Centre for Internet & Society

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Facebook is no charity, and the ‘free’ in Free Basics comes at a price
by Prasad Krishna published Jan 30, 2016 — filed under: , , ,
Who could possibly be against free internet access? This is the question that Mark Zuckerberg asks in a piece for the Times of India in which he claims Facebook’s Free Basics service “protects net neutrality”.
Located in Internet Governance / News & Media
Blog Entry Facebook's Fall from Grace: Arab Spring to Indian Winter
by Sunil Abraham published Feb 11, 2016 last modified Feb 11, 2016 03:51 PM — filed under: , , ,
Facebook’s Free Basics has been permanently banned in India! The Indian telecom regulator, TRAI has issued the world’s most stringent net neutrality regulation! To be more accurate, there is more to come from TRAI in terms of net neutrality regulations especially for throttling and blocking but if the discriminatory tariff regulation is anything to go by we can expect quite a tough regulatory stance against other net neutrality violations as well.
Located in Internet Governance / Blog
Facebook’s Free Basics hits snag in India
by Prasad Krishna published Feb 15, 2016 — filed under: , , , ,
Indian regulators have dealt a major blow to Facebook’s controversial Free Basics online access plan by forbidding so-called differential pricing by internet companies, in effect banning the programme in the country.
Located in Internet Governance / News & Media
Blog Entry Internet Freedom
by Sunil Abraham and Vidushi Marda published Feb 15, 2016 — filed under: , , , , ,
The modern medium of the web is an open-sourced, democratic world in which equality is an ideal, which is why what is most important is Internet freedom.
Located in Internet Governance / Blog
Blog Entry Free Speech and the Law on Sedition
by Siddharth Narrain published Feb 17, 2016 — filed under:
Siddharth Narrain explains how the law in India has addressed sedition.
Located in Internet Governance / Blog
Blog Entry Invisible Censorship: How the Government Censors Without Being Seen
by Pranesh Prakash published Dec 14, 2011 last modified Jan 04, 2012 08:59 AM — filed under: , , , , , , , , ,
The Indian government wants to censor the Internet without being seen to be censoring the Internet. This article by Pranesh Prakash shows how the government has been able to achieve this through the Information Technology Act and the Intermediary Guidelines Rules it passed in April 2011. It now wants methods of censorship that leave even fewer traces, which is why Mr. Kapil Sibal, Union Minister for Communications and Information Technology talks of Internet 'self-regulation', and has brought about an amendment of the Copyright Act that requires instant removal of content.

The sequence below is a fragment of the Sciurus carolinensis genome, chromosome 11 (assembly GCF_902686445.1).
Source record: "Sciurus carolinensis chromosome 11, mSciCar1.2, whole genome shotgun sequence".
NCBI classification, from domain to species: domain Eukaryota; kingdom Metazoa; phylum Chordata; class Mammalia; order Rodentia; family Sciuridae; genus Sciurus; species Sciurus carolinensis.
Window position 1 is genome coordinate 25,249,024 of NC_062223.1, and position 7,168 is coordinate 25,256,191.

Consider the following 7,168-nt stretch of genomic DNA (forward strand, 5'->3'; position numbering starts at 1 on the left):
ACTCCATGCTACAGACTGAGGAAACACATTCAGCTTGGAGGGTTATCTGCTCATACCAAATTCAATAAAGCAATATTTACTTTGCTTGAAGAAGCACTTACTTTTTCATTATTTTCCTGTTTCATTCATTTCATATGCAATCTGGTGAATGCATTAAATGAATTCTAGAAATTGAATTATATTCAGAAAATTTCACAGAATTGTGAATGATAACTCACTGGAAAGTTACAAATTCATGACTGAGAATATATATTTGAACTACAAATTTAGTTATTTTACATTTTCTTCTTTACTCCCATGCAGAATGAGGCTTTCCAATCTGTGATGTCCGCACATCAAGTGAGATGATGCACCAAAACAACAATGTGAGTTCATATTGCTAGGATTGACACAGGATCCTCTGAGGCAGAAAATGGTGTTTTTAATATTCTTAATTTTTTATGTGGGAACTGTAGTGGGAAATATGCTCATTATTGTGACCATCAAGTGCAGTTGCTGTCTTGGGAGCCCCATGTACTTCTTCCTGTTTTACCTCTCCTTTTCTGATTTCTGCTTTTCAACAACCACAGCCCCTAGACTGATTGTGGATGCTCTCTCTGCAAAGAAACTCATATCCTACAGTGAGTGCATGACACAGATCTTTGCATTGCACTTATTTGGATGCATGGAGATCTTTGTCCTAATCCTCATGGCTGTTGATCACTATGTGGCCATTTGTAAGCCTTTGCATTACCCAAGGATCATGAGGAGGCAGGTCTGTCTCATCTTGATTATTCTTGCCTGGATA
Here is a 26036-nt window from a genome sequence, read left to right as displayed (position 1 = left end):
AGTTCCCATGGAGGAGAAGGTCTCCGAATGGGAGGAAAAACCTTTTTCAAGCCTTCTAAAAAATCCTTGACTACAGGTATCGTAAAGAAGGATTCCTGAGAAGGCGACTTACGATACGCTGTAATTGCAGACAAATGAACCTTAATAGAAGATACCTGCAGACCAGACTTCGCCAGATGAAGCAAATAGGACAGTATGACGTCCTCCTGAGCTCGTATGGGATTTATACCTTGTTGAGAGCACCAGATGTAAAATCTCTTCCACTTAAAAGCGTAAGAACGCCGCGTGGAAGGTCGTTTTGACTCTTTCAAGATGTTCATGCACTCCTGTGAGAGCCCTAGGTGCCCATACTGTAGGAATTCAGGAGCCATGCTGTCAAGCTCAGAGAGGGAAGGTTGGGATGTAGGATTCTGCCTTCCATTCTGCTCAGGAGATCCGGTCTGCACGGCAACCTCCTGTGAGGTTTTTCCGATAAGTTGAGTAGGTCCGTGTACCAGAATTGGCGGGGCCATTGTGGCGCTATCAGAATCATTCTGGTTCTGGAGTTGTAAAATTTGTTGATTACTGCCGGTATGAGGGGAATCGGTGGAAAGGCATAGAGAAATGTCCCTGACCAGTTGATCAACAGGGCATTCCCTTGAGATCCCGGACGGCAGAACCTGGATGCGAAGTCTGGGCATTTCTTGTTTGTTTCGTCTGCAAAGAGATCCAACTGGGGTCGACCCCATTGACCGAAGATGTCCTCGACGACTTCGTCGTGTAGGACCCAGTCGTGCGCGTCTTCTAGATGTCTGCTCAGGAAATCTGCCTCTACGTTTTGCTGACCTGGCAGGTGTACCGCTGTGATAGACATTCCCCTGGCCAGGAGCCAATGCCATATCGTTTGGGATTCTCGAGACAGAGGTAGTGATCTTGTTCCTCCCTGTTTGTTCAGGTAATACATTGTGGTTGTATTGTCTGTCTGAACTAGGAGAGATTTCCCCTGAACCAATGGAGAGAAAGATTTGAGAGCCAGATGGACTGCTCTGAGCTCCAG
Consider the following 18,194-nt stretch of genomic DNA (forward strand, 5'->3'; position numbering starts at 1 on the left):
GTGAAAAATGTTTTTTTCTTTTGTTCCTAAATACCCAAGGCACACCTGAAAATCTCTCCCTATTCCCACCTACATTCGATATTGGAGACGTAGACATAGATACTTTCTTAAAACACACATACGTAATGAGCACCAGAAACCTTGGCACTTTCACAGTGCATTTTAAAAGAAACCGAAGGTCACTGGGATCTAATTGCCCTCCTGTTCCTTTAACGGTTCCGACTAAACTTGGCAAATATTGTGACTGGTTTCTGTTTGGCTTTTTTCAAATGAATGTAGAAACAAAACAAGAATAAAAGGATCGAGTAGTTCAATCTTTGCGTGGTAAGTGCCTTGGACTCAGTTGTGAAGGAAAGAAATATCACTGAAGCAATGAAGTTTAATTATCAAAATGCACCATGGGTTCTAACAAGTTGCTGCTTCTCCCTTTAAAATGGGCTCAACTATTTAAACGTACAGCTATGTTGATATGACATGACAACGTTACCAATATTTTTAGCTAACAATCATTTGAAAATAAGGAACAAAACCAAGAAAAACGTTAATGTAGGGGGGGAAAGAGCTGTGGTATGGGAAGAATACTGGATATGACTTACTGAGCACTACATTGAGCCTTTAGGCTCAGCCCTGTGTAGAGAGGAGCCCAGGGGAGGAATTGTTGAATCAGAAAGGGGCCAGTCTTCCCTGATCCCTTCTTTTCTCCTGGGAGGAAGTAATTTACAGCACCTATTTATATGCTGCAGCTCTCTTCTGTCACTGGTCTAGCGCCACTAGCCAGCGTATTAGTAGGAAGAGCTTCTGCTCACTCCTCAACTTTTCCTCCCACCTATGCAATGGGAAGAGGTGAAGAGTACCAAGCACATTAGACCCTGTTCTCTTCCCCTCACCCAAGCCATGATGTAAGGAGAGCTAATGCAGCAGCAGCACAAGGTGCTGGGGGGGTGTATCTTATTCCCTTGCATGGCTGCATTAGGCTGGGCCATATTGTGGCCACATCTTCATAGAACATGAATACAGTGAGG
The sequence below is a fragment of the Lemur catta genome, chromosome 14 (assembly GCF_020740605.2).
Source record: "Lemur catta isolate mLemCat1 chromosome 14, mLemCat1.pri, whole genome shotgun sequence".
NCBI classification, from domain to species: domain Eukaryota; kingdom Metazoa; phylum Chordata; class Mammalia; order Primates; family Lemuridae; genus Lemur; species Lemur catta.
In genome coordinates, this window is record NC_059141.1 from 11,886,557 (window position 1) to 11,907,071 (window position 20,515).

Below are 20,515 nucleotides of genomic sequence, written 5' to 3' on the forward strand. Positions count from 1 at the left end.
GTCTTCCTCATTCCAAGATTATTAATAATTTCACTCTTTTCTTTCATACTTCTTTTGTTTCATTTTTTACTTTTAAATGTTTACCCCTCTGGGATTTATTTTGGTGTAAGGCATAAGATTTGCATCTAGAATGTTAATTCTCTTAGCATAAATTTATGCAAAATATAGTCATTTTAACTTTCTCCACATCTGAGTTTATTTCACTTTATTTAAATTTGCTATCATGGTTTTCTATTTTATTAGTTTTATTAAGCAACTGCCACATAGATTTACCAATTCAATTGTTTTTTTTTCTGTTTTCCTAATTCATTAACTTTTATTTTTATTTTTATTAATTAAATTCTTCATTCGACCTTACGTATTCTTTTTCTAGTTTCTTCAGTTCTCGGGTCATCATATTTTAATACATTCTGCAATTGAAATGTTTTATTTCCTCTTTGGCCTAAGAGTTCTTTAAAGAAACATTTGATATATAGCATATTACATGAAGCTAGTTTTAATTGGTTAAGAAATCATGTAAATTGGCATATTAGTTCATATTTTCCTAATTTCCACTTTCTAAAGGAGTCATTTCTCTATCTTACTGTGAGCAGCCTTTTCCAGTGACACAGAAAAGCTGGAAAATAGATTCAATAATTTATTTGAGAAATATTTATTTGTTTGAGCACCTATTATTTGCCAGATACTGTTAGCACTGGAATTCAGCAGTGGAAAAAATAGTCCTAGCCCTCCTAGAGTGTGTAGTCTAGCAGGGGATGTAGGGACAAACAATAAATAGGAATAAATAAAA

Located in Internet Governance
India's Techies Angered Over Internet Censorship Plan
by Prasad Krishna published Dec 22, 2011 — filed under: , ,
India has the world's largest democracy, and one of the most rambunctious. Millions of its young people are cutting edge when it comes to high-tech. Yet the country is still very conservative by Western standards, and a government minister recently said that offensive material on the web should be removed.
Located in News & Media
Karthikeyan R v Union of India
by Prasad Krishna published Jan 18, 2012 — filed under: , ,
The court refused to direct the government to take proactive steps to curb access to Internet pornography stating that such matters require case-by-case analysis to be constitutionally valid under Article 19(1)(a) (Right to Freedom of Speech and Expression).
Located in Internet Governance / Resources
Facebook, Google face censorship in India
by Prasad Krishna published Jan 09, 2012 — filed under: ,
Religious leaders in India are on a collision course with social media websites including Google, Facebook and Yahoo. Two Indian courts recently asked these American companies as well as 19 other websites to take down “anti-religious” material. They are now required to report their compliance by February. Betwa Sharma's blog post was published in SmartPlanet on 5 January 2012. Sunil Abraham has been quoted in it extensively.
Located in News & Media
Is India Ignoring its own Internet Protections?
by Prasad Krishna published Jan 17, 2012 — filed under: , ,
India’s information technology law of 2008 limits the liability of Internet companies for material posted on their Web sites by users, including anything government regulators deem objectionable. The firms are supposed to be notified of offensive content — by users or the authorities — and then remove it when legally warranted.
Located in News & Media